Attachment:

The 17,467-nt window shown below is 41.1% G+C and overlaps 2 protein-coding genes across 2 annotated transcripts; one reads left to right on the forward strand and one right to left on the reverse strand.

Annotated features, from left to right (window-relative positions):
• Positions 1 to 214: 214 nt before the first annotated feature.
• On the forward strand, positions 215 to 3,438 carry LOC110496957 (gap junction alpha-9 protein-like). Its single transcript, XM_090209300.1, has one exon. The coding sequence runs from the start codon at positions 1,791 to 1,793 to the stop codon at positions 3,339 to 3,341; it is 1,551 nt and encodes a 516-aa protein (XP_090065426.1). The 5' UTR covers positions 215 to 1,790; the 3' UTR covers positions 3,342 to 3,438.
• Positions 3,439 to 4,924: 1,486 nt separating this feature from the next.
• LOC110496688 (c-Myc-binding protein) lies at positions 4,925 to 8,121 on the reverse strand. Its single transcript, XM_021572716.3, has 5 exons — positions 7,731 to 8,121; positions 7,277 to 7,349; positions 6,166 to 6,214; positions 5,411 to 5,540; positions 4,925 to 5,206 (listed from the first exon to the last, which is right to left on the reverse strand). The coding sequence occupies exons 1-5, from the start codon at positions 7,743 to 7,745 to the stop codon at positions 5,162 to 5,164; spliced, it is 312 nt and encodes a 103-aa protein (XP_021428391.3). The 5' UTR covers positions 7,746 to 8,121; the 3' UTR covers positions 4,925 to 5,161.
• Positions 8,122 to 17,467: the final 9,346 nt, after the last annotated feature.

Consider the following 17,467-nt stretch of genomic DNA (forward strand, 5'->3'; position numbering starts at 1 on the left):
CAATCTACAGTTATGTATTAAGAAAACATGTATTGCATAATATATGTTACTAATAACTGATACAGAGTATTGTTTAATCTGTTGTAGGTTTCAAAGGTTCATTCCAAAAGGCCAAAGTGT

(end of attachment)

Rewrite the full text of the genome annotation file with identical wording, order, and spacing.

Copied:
The 17,467-nt window shown below is 41.1% G+C and overlaps 2 protein-coding genes across 2 annotated transcripts; one reads left to right on the forward strand and one right to left on the reverse strand.

Annotated features, from left to right (window-relative positions):
• Positions 1 to 214: 214 nt before the first annotated feature.
• On the forward strand, positions 215 to 3,438 carry LOC110496957 (gap junction alpha-9 protein-like). Its single transcript, XM_090209300.1, has one exon. The coding sequence runs from the start codon at positions 1,791 to 1,793 to the stop codon at positions 3,339 to 3,341; it is 1,551 nt and encodes a 516-aa protein (XP_090065426.1). The 5' UTR covers positions 215 to 1,790; the 3' UTR covers positions 3,342 to 3,438.
• Positions 3,439 to 4,924: 1,486 nt separating this feature from the next.
• LOC110496688 (c-Myc-binding protein) lies at positions 4,925 to 8,121 on the reverse strand. Its single transcript, XM_021572716.3, has 5 exons — positions 7,731 to 8,121; positions 7,277 to 7,349; positions 6,166 to 6,214; positions 5,411 to 5,540; positions 4,925 to 5,206 (listed from the first exon to the last, which is right to left on the reverse strand). The coding sequence occupies exons 1-5, from the start codon at positions 7,743 to 7,745 to the stop codon at positions 5,162 to 5,164; spliced, it is 312 nt and encodes a 103-aa protein (XP_021428391.3). The 5' UTR covers positions 7,746 to 8,121; the 3' UTR covers positions 4,925 to 5,161.
• Positions 8,122 to 17,467: the final 9,346 nt, after the last annotated feature.

Consider the following 17,467-nt stretch of genomic DNA (forward strand, 5'->3'; position numbering starts at 1 on the left):
CAATCTACAGTTATGTATTAAGAAAACATGTATTGCATAATATATGTTACTAATAACTGATACAGAGTATTGTTTAATCTGTTGTAGGTTTCAAAGGTTCATTCCAAAAGGCCAAAGTGT